MENU

Shakespeare died 400 years ago, but today more people than ever know his name, and his plays are among the best-selling works of all time. Shakespeare’s enduring fame was predicted by one of his playwriting friends, Ben Jonson. After Shakespeare’s death, Ben Jonson described him as “a monument without a tomb” and proclaimed that “he was not of an age but for all time!” The first edition of his collected plays in 1623, known as the First Folio, solidified this legacy, and original copies are considered to be some of the most valuable books in the world.

Shakespeare died on April 23, 1616, at the age of 52. He was buried two days later in Holy Trinity Church at Stratford-upon-Avon. The epitaph on his monument, written soon after, refers to him as a writer whose wit exceeds that of all living writers: “all that he hath writ / leaves living art but page unto his wit.” Friends and colleagues acknowledged the loss of the great writer in their own epitaphs and elegies, contributing to his posthumous role as a literary icon.  

All Documents

Printed as 1608, i.e. 1619
SHAKESPEARE DOCUMENTED IS STILL GROWING! Descriptive content and transcriptions will continue to be added, updated and expanded. Check back for regular updates!
1617- 1619
John Weever, a 17th century antiquary, spent approximately three decades gathering notes for his magisterial Ancient Funeral Monuments (1631). One of his surviving notebooks includes notes on Stratford-upon-Avon, with transcriptions from William Shakespeare’s funeral monument.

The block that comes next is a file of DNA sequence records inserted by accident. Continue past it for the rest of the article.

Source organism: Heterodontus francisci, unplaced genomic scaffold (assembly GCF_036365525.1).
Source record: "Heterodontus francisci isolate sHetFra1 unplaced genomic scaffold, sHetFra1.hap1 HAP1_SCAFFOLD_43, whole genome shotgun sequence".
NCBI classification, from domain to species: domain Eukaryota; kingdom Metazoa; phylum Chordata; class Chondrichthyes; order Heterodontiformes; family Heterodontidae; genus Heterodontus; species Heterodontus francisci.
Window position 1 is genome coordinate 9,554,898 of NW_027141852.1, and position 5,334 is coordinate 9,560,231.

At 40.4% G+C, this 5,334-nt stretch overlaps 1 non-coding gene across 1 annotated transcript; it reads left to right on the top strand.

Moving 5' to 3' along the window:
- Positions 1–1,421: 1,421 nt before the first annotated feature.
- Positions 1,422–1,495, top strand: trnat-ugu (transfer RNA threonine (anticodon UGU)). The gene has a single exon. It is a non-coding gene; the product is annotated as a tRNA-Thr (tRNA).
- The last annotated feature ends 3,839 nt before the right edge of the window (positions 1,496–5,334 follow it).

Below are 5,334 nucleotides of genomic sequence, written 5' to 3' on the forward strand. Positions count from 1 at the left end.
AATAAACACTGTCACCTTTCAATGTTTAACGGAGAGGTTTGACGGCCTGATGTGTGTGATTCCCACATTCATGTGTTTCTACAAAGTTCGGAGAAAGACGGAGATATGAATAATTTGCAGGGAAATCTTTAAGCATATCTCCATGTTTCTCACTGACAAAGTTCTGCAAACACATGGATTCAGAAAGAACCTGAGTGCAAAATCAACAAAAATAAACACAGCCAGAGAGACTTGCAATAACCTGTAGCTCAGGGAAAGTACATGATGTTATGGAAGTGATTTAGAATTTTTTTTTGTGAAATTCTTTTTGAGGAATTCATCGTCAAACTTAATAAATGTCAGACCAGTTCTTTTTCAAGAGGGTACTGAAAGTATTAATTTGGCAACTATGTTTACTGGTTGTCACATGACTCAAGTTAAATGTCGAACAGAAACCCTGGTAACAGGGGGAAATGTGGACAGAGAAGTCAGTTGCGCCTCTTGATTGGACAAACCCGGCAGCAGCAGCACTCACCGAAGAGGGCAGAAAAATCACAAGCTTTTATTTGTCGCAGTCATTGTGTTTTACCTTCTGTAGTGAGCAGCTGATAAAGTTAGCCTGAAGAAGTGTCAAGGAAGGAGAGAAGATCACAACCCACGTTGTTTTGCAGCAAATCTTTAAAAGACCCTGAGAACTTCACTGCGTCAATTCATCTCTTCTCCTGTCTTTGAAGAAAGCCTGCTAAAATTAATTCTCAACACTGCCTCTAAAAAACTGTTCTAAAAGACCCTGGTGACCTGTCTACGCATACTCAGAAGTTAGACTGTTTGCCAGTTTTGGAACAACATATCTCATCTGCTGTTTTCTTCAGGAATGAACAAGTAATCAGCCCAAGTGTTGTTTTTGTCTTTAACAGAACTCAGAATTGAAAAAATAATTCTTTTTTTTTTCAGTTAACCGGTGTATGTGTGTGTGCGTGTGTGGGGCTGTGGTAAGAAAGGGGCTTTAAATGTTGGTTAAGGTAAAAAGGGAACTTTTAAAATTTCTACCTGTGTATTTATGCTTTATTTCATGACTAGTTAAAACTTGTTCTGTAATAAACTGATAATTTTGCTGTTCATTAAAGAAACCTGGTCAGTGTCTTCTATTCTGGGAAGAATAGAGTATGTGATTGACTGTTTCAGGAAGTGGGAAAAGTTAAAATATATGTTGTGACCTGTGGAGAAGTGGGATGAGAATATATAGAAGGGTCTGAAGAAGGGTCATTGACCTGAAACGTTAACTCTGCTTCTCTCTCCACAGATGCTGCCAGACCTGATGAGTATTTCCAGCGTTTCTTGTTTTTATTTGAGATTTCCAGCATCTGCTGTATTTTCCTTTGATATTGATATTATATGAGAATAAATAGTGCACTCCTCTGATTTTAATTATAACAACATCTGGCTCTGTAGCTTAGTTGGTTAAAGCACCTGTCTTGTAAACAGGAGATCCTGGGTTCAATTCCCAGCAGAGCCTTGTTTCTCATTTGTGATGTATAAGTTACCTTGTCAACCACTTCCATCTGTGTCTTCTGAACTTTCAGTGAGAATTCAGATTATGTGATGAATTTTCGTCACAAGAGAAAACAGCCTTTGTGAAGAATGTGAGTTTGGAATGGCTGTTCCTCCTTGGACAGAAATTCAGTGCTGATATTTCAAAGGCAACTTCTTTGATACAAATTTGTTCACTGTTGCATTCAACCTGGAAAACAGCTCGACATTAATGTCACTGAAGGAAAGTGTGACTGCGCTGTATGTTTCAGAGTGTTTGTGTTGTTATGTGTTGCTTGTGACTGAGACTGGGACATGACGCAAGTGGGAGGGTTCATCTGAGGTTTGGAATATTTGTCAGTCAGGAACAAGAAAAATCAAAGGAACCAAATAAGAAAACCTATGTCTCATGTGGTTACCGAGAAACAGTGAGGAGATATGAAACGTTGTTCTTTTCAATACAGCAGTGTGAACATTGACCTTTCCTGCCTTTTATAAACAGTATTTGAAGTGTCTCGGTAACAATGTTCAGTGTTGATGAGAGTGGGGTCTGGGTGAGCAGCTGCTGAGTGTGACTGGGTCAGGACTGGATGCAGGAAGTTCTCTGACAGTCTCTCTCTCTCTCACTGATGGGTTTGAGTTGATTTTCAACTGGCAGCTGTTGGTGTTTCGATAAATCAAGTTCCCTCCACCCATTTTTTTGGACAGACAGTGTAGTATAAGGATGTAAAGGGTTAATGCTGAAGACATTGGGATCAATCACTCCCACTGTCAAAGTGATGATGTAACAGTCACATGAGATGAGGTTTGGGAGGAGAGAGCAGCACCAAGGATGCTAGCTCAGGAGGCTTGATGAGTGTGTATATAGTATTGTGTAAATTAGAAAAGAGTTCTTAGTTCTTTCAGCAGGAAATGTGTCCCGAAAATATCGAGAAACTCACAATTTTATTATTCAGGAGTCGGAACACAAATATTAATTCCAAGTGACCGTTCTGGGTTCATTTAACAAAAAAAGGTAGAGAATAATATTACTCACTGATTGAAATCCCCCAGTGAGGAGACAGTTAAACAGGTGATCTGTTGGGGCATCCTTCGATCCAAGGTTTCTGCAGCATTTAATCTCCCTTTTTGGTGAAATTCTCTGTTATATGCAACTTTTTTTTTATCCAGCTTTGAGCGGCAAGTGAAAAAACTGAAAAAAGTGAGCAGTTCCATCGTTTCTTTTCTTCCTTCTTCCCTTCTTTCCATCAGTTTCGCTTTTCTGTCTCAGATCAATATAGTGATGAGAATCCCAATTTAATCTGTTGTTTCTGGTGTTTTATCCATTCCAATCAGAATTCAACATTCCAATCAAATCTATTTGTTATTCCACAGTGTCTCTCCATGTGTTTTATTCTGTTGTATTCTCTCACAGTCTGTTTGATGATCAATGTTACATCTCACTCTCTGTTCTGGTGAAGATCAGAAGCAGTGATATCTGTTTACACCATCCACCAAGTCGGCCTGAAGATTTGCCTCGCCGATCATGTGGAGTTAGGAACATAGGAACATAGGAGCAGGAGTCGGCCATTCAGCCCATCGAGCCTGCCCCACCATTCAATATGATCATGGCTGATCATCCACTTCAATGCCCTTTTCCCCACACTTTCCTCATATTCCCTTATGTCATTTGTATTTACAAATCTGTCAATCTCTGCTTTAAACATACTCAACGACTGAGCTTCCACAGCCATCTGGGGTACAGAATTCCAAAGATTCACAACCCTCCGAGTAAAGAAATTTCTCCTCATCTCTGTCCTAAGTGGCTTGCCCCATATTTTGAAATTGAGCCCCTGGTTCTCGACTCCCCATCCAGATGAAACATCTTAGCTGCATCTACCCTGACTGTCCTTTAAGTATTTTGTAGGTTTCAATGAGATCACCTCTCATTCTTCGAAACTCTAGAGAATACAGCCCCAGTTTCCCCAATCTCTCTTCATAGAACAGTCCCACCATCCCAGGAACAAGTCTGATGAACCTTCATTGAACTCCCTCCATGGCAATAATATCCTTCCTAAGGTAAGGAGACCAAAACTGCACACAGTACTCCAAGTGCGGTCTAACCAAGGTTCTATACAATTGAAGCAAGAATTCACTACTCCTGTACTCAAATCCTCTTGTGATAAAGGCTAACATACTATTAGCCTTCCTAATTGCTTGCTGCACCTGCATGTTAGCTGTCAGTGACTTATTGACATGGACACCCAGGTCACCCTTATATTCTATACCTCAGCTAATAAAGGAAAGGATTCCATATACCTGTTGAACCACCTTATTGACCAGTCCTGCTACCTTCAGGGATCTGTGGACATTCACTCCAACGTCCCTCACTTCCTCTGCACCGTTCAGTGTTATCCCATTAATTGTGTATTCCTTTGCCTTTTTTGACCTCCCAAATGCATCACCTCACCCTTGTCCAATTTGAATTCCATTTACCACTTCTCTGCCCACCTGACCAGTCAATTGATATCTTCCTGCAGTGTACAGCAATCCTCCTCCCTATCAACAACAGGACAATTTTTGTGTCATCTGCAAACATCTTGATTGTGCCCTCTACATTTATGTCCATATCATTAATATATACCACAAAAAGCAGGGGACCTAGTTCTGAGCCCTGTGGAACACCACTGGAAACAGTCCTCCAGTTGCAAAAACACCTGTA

1619
SHAKESPEARE DOCUMENTED IS STILL GROWING! Descriptive content and transcriptions will continue to be added, updated and expanded. Check back for regular updates!
April 20, 1619
SHAKESPEARE DOCUMENTED IS STILL GROWING! Descriptive content and transcriptions will continue to be added, updated and expanded. Check back for regular updates!
April 28, 1619
SHAKESPEARE DOCUMENTED IS STILL GROWING! Descriptive content and transcriptions will continue to be added, updated and expanded. Check back for regular updates!
May 10, 1619
SHAKESPEARE DOCUMENTED IS STILL GROWING! Descriptive content and transcriptions will continue to be added, updated and expanded. Check back for regular updates!
Imprint 1600, i.e. 1619
The 1619 quarto of Sir John Oldcastle Part 1 is the first to attribute the play to Shakespeare, some three years after his death.
1620
John Tyler’s The Praise of Hemp-Seed was first published in 1620 by Edward Allde for H. Gosson. The poem includes an early remembrance of Shakespeare four years after his death, praising paper for keeping his art alive (image 2): 
ca. 1620
SHAKESPEARE DOCUMENTED IS STILL GROWING! Descriptive content and transcriptions will continue to be added, updated and expanded. Check back for regular updates!
April 23, 1620
SHAKESPEARE DOCUMENTED IS STILL GROWING! Descriptive content and transcriptions will continue to be added, updated and expanded. Check back for regular updates!

Pages